Certain behavioural traits, including innovation and reduced neophobia, may facilitate successful invasions by allowing first arrivals to overcome the challenges of a novel environment. However, the extent to which these traits occur in invasive populations in comparison with native populations, and whether these traits' prevalence remains consistent throughout a species’ introduced range, have been scarcely investigated. We tested whether object neophobia, food neophobia and two levels of motor innovation in the common myna, Acridotheres tristis, a widespread avian invader, in its native range (India) as well as across an invasive range (Israel), are more prevalent at the edge of the invasion front relative to its centre and to the native ranges. We found that individuals from the invasion front were more innovative and more tolerant of novel food than those from both nonfront invasive populations and the native range. Moreover, these traits showed a gradual loss within the invasive population with increasing time since population establishment. Our results provide crucial empirical evidence to support the adaptive flexibility hypothesis for invasion processes and emphasize the role of behaviour in biological invasions.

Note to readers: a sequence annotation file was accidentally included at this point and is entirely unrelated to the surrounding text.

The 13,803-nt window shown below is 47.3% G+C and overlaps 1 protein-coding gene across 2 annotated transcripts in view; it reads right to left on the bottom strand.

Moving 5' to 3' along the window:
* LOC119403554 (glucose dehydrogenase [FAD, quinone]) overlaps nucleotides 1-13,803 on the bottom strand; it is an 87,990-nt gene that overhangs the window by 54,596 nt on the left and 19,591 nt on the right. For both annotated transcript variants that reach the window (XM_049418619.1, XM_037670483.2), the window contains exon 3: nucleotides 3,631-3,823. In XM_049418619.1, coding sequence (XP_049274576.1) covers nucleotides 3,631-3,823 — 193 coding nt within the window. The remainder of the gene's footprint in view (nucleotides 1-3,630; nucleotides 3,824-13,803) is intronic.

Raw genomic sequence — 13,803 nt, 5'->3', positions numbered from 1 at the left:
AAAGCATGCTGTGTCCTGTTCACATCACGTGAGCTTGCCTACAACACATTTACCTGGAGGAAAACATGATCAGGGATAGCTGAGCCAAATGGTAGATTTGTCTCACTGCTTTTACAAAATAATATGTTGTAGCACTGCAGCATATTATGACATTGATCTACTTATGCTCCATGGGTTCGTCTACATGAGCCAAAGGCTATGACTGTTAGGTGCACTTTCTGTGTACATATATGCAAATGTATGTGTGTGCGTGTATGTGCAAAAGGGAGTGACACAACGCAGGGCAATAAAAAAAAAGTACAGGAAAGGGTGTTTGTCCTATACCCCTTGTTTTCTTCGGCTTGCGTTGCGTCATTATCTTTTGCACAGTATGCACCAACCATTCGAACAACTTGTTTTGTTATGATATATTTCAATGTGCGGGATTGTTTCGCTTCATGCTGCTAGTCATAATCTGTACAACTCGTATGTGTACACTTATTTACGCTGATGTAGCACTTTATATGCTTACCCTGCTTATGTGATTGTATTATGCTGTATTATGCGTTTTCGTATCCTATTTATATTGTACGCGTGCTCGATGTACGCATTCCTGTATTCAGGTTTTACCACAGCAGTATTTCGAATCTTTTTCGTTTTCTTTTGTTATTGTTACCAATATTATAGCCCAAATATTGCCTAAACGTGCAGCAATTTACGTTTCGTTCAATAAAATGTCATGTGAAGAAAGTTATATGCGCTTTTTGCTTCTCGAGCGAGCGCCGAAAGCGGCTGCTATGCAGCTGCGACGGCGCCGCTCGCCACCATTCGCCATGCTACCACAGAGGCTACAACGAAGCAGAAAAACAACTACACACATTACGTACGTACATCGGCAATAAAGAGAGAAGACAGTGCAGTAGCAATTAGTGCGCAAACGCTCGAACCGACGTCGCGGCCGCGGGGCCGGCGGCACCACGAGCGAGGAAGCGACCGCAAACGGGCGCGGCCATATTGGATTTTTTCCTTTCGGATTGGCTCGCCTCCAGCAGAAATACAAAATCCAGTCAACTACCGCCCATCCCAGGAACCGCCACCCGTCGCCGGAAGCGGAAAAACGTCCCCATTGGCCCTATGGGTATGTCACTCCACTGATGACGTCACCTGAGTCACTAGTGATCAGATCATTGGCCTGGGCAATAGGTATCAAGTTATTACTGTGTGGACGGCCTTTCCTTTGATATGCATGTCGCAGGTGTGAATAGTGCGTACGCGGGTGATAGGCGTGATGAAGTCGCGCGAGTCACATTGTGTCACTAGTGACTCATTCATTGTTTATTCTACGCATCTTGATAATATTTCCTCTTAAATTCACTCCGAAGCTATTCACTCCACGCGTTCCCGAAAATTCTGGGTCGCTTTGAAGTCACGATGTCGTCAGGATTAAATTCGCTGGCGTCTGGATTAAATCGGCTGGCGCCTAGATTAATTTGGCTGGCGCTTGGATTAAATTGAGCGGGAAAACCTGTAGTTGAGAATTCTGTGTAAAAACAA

- adaptive flexibility hypothesis
- behavioural flexibility
- common myna
- invasive species